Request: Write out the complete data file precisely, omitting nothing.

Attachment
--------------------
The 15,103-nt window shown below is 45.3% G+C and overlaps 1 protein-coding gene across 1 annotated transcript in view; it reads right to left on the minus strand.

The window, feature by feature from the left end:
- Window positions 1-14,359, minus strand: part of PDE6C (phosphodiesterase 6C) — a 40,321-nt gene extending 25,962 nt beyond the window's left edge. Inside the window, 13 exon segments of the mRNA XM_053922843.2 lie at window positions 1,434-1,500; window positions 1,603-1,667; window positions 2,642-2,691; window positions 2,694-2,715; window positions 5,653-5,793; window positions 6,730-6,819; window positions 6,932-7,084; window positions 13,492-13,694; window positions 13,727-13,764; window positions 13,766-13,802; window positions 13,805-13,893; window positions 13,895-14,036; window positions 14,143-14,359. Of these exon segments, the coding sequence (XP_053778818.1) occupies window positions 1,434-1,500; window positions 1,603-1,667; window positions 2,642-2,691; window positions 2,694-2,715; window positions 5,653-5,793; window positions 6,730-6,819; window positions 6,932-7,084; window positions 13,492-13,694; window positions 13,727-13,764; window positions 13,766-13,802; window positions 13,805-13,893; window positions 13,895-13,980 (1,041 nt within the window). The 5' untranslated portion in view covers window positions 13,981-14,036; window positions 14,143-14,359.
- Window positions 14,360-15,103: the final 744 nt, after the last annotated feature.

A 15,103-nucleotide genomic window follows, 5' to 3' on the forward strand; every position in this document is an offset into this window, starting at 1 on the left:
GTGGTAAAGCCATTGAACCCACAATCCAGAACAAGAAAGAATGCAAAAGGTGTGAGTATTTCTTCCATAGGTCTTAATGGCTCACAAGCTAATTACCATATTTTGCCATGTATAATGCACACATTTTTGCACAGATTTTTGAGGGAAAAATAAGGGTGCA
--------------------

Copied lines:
The 15,103-nt window shown below is 45.3% G+C and overlaps 1 protein-coding gene across 1 annotated transcript in view; it reads right to left on the minus strand.

The window, feature by feature from the left end:
- Window positions 1-14,359, minus strand: part of PDE6C (phosphodiesterase 6C) — a 40,321-nt gene extending 25,962 nt beyond the window's left edge. Inside the window, 13 exon segments of the mRNA XM_053922843.2 lie at window positions 1,434-1,500; window positions 1,603-1,667; window positions 2,642-2,691; window positions 2,694-2,715; window positions 5,653-5,793; window positions 6,730-6,819; window positions 6,932-7,084; window positions 13,492-13,694; window positions 13,727-13,764; window positions 13,766-13,802; window positions 13,805-13,893; window positions 13,895-14,036; window positions 14,143-14,359. Of these exon segments, the coding sequence (XP_053778818.1) occupies window positions 1,434-1,500; window positions 1,603-1,667; window positions 2,642-2,691; window positions 2,694-2,715; window positions 5,653-5,793; window positions 6,730-6,819; window positions 6,932-7,084; window positions 13,492-13,694; window positions 13,727-13,764; window positions 13,766-13,802; window positions 13,805-13,893; window positions 13,895-13,980 (1,041 nt within the window). The 5' untranslated portion in view covers window positions 13,981-14,036; window positions 14,143-14,359.
- Window positions 14,360-15,103: the final 744 nt, after the last annotated feature.

A 15,103-nucleotide genomic window follows, 5' to 3' on the forward strand; every position in this document is an offset into this window, starting at 1 on the left:
GTGGTAAAGCCATTGAACCCACAATCCAGAACAAGAAAGAATGCAAAAGGTGTGAGTATTTCTTCCATAGGTCTTAATGGCTCACAAGCTAATTACCATATTTTGCCATGTATAATGCACACATTTTTGCACAGATTTTTGAGGGAAAAATAAGGGTGCA